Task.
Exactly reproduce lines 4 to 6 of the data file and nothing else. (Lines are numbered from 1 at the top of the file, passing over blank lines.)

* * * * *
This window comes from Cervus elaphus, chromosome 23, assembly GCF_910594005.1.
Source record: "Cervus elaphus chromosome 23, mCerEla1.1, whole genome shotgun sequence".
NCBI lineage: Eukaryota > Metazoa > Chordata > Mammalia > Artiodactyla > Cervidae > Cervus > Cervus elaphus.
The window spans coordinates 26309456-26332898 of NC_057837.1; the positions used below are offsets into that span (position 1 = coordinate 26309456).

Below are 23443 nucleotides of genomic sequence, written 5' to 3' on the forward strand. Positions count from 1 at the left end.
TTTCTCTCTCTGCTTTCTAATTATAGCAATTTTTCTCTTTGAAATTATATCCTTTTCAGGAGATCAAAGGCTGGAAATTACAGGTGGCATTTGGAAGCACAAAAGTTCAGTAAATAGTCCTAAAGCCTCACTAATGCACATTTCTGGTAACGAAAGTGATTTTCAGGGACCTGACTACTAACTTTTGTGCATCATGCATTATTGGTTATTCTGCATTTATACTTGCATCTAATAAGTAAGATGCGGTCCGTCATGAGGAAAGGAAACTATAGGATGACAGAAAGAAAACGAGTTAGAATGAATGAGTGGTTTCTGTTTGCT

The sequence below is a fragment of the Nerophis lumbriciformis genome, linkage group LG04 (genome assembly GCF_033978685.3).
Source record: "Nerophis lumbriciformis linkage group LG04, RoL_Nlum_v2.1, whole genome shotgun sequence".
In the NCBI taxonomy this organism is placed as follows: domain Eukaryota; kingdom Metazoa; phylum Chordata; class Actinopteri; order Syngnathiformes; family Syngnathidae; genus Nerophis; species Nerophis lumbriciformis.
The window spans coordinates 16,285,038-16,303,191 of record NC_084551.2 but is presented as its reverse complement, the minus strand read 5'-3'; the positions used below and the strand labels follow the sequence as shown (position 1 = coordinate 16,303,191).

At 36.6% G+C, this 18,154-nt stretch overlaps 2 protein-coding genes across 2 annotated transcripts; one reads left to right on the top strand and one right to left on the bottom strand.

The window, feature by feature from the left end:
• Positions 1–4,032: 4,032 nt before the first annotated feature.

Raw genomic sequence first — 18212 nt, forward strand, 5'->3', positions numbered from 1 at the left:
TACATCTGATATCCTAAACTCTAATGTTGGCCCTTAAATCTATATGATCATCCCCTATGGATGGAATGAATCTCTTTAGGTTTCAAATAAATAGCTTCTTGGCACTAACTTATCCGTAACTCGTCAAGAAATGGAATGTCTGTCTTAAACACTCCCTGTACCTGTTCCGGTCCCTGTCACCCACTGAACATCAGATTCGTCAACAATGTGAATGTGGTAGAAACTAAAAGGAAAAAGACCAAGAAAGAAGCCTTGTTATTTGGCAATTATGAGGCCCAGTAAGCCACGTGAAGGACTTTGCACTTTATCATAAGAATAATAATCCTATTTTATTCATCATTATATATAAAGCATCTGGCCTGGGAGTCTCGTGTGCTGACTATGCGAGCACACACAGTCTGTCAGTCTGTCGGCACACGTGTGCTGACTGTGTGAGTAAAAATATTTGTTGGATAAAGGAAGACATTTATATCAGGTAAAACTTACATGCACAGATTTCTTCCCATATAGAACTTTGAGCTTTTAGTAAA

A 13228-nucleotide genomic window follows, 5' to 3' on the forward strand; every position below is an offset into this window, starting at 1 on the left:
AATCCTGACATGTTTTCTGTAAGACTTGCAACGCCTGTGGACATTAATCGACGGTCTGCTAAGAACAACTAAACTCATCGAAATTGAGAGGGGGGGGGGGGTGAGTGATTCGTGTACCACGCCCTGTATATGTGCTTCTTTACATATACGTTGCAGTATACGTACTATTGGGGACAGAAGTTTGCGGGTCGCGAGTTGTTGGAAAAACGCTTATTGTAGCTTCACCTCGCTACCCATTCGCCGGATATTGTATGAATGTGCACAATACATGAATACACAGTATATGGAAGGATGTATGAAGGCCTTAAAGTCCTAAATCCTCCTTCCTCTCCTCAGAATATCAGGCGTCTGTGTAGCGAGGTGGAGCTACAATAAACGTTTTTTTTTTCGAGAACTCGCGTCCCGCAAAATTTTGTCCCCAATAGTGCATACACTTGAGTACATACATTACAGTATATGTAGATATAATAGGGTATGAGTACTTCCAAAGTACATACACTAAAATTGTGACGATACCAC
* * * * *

The window spans coordinates 26309456-26332898 of NC_057837.1; the positions used below are offsets into that span (position 1 = coordinate 26309456).

Below are 23443 nucleotides of genomic sequence, written 5' to 3' on the forward strand. Positions count from 1 at the left end.
TTTCTCTCTCTGCTTTCTAATTATAGCAATTTTTCTCTTTGAAATTATATCCTTTTCAGGAGATCAAAGGCTGGAAATTACAGGTGGCATTTGGAAGCACAAAAGTTCAGTAAATAGTCCTAAAGCCTCACTAATGCACATTTCTGGTAACGAAAGTGATTTTCAGGGACCTGACTACTAACTTTTGTGCATCATGCATTATTGGTTATTCTGCATTTATACTTGCATCTAATAAGTAAGATGCGGTCCGTCATGAGGAAAGGAAACTATAGGATGACAGAAAGAAAACGAGTTAGAATGAATGAGTGGTTTCTGTTTGCT